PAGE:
Managing money during the coronavirus pandemic is difficult. For people with mental health conditions, it could be even harder.
Lynne Ramsay, a retired magistrate and mental health lead in the courts, says that handling personal finances under lockdown could be particularly difficult for people with mental health problems and neurological conditions.
She told Which?: 'A lot of them still don't have online banking. People can offer to help them set it up, but then they can possibly get taken advantage of.'
The rise in the contactless payment cap to £45, although hailed as helpful for social distancing, could also put vulnerable people at risk, says Ramsay. Those with dementia may end up spending more on purchases they don't recall and scammers could influence vulnerable people to make higher-value contactless payments.
Here, Which? looks at a selection of apps that could help you or your loved ones manage money through the crisis.
The app uses Open Banking to connect with a user's bank account and alerts an appointed loved one (such as a parent or child) if any unusual activity is registered.
Action Fraud has previously warned of scammers targeting people with mental health issues to use them as 'money mules'. This involves befriending and convincing them to allow the use of their bank accounts to make and receive payments.
Unusual activity such as this would be flagged on Kalgera, allowing a loved one to step in with support.
Ramsay says people self-isolating alone could be more vulnerable to financial fraud as they no longer have access to group support from mental health charities or the Alzheimer's Society.
There is currently a waiting list to download Kalgera, which is usually less than two weeks.
Like Kalgera, Toucan is a new app that gives parents, friends and carers oversight on loved ones' finances without having to hand over direct control. It's also free to use.
Which? member Rachel Edwards, 43, has suffered with depression since she was 11. She was one of Toucan's earliest adopters, testing the app for 14 weeks while it was in development.
Rachel chose her mother as her trustee for the app.
'She worries about me, so she loved it,' Rachel told Which? 'I tend to keep things from her because I don't want to worry her, but she'd rather know.'
With Toucan, Rachel's mother received alerts whenever Rachel spent money beyond a certain threshold. She called Rachel when she got these alerts to check everything was OK. 'I was more open to her thanks to Toucan.'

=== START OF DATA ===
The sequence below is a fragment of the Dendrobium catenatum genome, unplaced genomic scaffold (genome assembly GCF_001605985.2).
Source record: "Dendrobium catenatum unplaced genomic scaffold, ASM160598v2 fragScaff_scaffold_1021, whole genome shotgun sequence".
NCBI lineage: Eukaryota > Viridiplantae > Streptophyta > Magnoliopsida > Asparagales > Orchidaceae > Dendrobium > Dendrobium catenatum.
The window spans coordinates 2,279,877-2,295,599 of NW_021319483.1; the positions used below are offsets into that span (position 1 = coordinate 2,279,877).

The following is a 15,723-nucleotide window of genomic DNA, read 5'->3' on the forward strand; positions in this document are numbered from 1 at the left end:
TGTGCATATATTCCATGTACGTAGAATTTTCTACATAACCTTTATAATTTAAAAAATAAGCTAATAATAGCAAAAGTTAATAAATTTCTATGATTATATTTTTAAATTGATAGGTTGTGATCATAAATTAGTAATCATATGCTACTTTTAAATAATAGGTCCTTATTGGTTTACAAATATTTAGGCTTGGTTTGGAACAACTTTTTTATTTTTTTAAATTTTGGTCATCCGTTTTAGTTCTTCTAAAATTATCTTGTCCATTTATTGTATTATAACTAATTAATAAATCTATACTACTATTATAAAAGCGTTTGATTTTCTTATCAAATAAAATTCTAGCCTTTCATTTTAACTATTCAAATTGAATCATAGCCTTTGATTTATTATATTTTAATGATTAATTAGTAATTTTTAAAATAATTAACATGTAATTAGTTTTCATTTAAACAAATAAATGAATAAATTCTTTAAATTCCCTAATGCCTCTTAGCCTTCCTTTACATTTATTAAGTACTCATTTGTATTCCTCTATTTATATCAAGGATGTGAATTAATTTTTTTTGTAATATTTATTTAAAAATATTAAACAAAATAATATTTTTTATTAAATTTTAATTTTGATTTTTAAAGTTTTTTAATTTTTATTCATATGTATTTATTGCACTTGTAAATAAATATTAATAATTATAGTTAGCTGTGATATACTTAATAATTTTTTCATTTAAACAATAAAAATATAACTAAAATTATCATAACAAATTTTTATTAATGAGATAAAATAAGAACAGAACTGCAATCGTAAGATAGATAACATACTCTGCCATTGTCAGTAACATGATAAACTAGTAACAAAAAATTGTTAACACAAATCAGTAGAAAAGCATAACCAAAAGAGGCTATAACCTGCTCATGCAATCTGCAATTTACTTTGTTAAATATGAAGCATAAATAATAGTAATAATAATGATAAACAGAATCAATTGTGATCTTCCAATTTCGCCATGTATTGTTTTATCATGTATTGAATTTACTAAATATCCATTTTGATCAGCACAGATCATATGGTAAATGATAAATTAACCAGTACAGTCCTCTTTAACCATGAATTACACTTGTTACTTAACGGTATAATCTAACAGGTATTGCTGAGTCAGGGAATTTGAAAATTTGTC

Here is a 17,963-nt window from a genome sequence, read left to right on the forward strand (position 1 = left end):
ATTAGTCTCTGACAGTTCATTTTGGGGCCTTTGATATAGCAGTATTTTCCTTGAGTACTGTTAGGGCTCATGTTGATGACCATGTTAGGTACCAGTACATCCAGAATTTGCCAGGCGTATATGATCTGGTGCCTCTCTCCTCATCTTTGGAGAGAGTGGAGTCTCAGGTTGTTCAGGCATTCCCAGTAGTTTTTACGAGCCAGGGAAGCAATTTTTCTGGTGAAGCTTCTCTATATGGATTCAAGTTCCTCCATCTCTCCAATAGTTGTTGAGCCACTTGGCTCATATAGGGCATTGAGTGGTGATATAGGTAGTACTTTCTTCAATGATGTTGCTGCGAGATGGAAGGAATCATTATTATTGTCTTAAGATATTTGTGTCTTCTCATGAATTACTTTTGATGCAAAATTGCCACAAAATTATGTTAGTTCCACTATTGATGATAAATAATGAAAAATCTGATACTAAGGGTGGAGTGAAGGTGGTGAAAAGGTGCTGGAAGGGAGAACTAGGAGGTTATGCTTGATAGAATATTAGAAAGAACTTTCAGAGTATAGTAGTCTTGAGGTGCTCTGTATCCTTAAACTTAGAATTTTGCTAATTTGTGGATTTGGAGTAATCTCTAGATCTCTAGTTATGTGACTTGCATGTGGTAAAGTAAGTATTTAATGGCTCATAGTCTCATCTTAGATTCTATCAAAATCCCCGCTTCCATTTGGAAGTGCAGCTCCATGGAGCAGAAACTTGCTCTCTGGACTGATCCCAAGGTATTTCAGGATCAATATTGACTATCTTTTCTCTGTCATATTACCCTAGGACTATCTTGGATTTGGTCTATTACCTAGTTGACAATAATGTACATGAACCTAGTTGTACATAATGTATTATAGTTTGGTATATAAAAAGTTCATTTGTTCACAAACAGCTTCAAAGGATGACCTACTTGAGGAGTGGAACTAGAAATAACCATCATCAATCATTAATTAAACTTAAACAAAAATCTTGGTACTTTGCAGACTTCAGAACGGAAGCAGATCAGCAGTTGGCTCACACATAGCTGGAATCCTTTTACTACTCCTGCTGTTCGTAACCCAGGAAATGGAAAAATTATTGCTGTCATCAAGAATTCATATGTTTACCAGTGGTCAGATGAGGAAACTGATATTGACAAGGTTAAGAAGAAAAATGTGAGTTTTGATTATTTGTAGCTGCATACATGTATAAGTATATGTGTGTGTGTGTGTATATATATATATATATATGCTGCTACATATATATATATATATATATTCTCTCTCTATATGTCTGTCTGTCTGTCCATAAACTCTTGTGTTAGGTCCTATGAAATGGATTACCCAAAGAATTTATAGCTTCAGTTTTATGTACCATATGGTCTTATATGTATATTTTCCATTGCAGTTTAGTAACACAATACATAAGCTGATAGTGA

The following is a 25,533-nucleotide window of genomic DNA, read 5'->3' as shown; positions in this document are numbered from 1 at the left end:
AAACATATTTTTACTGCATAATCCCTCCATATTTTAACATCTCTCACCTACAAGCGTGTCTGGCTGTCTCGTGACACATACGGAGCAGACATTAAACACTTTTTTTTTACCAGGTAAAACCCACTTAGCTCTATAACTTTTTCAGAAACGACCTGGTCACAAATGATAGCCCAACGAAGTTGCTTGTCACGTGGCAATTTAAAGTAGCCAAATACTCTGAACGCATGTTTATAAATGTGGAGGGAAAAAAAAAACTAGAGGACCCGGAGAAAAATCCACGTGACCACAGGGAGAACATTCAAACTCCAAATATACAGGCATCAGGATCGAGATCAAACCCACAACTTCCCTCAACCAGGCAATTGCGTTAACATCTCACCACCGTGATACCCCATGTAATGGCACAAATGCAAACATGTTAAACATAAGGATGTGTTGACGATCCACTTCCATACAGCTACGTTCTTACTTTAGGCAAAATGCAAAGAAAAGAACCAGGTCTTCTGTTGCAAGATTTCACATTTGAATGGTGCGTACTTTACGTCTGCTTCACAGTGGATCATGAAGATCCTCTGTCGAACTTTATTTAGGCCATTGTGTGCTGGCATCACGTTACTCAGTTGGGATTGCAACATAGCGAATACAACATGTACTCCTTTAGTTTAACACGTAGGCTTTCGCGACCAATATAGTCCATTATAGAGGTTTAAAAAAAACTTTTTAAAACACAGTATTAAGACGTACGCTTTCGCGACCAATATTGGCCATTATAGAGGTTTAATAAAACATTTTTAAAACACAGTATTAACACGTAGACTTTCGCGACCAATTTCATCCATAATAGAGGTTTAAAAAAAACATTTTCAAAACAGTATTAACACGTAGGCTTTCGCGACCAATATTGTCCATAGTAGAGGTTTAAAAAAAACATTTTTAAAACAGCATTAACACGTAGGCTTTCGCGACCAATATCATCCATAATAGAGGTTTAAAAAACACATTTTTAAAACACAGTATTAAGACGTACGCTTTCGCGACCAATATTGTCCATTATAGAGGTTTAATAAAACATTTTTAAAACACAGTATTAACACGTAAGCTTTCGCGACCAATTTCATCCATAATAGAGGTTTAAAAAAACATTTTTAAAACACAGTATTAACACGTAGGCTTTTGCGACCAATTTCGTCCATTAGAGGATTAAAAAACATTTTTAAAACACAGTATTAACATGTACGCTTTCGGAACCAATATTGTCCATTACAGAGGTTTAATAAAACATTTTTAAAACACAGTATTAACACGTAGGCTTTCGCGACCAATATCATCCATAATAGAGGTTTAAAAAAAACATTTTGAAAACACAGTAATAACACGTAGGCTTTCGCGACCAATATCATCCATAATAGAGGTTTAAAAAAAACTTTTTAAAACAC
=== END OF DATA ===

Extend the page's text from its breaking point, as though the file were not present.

Another Toucan tester, also named Rachel, was diagnosed with severe anxiety and depression when she was 18, and with borderline personality disorder 18 months ago (although mental health professionals say she has had it most of her life).
She's prone to bouts of erratic spending and impulse buying as a result of her illness.
Knowing her daughter would receive a text and challenge her on unusual spending created a barrier for Rachel.
'I started to think twice before clicking the buy button. It sounds weird, but it's a bit like training a dog. It really changed my behaviour.'
Under lockdown, Rachel knows this will be even more helpful. 'You're going to have people who are on their own, who don't want to appear to be a burden to anyone else at this time,' she says.
'When I'm spiralling out of control, sometimes it's hard to pick up the phone and ask for help.' When Toucan sends texts to family members, it triggers a conversation that can be very difficult to start.
There are 20 apps on the list covering a range of mental health issues with different approaches. Not all of the apps are free, and some require GP referral.
Below, is a small selection of free apps from the list:
At the end of last year, Which? Money put together a list of seven budgeting and saving apps for 2020.
Any of these apps could be useful for keeping track of your finances in this difficult time when your mind might be elsewhere.
Below is a selection of free apps that could work for you. Be sure to check the full list if none of these is the right fit.